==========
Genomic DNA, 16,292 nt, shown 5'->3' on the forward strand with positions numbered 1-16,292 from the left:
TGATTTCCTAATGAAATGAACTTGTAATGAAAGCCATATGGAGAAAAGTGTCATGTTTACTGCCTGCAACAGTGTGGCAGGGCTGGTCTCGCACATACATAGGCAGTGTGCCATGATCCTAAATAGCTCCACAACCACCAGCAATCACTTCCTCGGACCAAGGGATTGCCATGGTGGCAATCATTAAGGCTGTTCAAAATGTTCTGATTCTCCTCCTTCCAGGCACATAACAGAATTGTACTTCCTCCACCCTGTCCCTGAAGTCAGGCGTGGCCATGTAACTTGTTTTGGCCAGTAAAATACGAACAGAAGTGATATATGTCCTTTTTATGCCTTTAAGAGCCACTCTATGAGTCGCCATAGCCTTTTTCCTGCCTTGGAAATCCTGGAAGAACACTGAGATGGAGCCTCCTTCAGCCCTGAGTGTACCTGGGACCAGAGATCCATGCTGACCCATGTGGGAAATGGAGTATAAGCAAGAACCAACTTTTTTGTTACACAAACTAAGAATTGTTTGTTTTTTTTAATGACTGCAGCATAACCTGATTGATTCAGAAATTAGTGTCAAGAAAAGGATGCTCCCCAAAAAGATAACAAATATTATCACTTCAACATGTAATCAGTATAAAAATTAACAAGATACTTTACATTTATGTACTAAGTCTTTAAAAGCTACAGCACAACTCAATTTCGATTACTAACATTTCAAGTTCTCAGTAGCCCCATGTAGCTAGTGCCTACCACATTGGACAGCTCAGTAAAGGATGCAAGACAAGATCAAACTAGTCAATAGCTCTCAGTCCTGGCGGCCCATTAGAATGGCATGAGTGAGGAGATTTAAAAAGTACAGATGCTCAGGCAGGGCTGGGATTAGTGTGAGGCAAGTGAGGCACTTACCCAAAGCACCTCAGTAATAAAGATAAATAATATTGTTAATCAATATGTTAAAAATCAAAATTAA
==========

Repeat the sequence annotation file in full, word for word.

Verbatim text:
Genomic DNA, 16,292 nt, shown 5'->3' on the forward strand with positions numbered 1-16,292 from the left:
TGATTTCCTAATGAAATGAACTTGTAATGAAAGCCATATGGAGAAAAGTGTCATGTTTACTGCCTGCAACAGTGTGGCAGGGCTGGTCTCGCACATACATAGGCAGTGTGCCATGATCCTAAATAGCTCCACAACCACCAGCAATCACTTCCTCGGACCAAGGGATTGCCATGGTGGCAATCATTAAGGCTGTTCAAAATGTTCTGATTCTCCTCCTTCCAGGCACATAACAGAATTGTACTTCCTCCACCCTGTCCCTGAAGTCAGGCGTGGCCATGTAACTTGTTTTGGCCAGTAAAATACGAACAGAAGTGATATATGTCCTTTTTATGCCTTTAAGAGCCACTCTATGAGTCGCCATAGCCTTTTTCCTGCCTTGGAAATCCTGGAAGAACACTGAGATGGAGCCTCCTTCAGCCCTGAGTGTACCTGGGACCAGAGATCCATGCTGACCCATGTGGGAAATGGAGTATAAGCAAGAACCAACTTTTTTGTTACACAAACTAAGAATTGTTTGTTTTTTTTAATGACTGCAGCATAACCTGATTGATTCAGAAATTAGTGTCAAGAAAAGGATGCTCCCCAAAAAGATAACAAATATTATCACTTCAACATGTAATCAGTATAAAAATTAACAAGATACTTTACATTTATGTACTAAGTCTTTAAAAGCTACAGCACAACTCAATTTCGATTACTAACATTTCAAGTTCTCAGTAGCCCCATGTAGCTAGTGCCTACCACATTGGACAGCTCAGTAAAGGATGCAAGACAAGATCAAACTAGTCAATAGCTCTCAGTCCTGGCGGCCCATTAGAATGGCATGAGTGAGGAGATTTAAAAAGTACAGATGCTCAGGCAGGGCTGGGATTAGTGTGAGGCAAGTGAGGCACTTACCCAAAGCACCTCAGTAATAAAGATAAATAATATTGTTAATCAATATGTTAAAAATCAAAATTAA